When a patient presents for an office visit and is offered immunization, we have succeeded in eliminating perhaps the most important barrier — access. But our work is not done, as highlighted by many of the patient responses I receive when I ask patients if they’d like to get their annual flu shot.
These range from “Will it make me sick?” to “Do I really need it?” to “How much does it cost?” and “I got one last year.”
Patients often do not understand the concept of immunization. Many patients are reluctant to consent to vaccination. Many think the shot will give them influenza, and likewise cannot comprehend the need for annual immunization. The idea at the heart of vaccination – creating herd immunity so there are fewer vectors for disease transmission — is often lost to patients.
It does not help that our current medical culture is predominately based on disease management rather than prevention. Many patients think medical intervention is unnecessary until they are symptomatic. Cost continues to be a barrier in all aspects of health care, and adult immunization is no exception.
Time constraints make it difficult to adequately educate patients about the benefits of vaccines in the office — a convincing conversation about immunization takes far more than 15 minutes. But there are several strategies that may help.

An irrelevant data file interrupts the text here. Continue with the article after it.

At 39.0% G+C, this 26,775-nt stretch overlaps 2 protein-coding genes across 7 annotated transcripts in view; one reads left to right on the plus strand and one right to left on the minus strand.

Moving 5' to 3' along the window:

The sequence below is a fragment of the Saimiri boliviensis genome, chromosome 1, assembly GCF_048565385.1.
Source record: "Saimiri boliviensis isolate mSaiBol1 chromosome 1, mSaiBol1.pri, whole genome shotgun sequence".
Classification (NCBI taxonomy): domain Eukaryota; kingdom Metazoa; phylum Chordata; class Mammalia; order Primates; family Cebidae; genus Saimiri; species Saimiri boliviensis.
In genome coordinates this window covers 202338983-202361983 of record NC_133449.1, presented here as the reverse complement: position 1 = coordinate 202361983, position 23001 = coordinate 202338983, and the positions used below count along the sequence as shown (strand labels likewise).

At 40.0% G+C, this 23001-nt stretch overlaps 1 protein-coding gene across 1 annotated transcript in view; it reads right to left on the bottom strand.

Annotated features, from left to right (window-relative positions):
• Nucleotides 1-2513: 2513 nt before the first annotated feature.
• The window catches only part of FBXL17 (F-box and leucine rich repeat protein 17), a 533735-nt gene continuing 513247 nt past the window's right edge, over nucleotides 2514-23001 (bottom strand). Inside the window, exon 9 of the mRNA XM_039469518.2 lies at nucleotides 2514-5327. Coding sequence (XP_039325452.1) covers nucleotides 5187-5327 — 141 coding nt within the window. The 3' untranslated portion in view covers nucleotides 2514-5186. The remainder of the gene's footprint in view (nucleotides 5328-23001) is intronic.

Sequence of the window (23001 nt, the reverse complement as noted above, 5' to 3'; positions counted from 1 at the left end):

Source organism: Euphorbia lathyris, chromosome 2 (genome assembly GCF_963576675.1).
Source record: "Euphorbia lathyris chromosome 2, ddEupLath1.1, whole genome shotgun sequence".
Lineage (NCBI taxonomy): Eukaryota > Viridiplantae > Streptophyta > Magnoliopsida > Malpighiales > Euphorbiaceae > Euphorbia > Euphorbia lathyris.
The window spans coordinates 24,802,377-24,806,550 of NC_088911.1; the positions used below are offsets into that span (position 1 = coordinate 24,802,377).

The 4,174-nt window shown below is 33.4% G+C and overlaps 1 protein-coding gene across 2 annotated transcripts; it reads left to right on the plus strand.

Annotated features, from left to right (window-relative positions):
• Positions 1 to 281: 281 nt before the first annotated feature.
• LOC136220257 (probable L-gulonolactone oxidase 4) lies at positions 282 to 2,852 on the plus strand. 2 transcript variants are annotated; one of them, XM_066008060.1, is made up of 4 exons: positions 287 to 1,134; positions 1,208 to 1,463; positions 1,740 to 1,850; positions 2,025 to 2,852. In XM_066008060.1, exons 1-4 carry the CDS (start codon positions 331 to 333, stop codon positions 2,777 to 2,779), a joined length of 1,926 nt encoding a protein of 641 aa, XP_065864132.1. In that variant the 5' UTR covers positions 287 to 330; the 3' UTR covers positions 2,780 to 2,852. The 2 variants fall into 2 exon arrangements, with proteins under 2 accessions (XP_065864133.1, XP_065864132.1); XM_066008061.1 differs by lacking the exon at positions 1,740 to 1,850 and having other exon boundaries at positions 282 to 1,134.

Providing patients with educational handouts on immunization at registration, prior to being called back for the provider visit, is helpful in shortening the time necessary to explain vaccines during the patient encounter. Questionnaires can also aid patients in determining their own risk for getting influenza, offering some autonomy in the decision making process.
Having medical assistants ask patients if they would like to be immunized during the initial intake can also be helpful. If a patient declines, the assistant can then further question the patient regarding their reasons for declining, and make a note of this. The provider can then understand the issues prior to the visit, enabling tailored discussions that specifically address the patient’s rationale for declining.
Remember that eliminating barriers to care is key, not only in disease management, but especially for disease prevention.
Leigh Montejo, MSN, FNP-BC, is a National Public Health Service Corp scholar completing her service commitment as a Family Nurse Practitioner at Tampa Family Health Centers Inc. in Florida. Her areas of interest include adolescent health, health promotion and improving access to healthcare in underserved populations.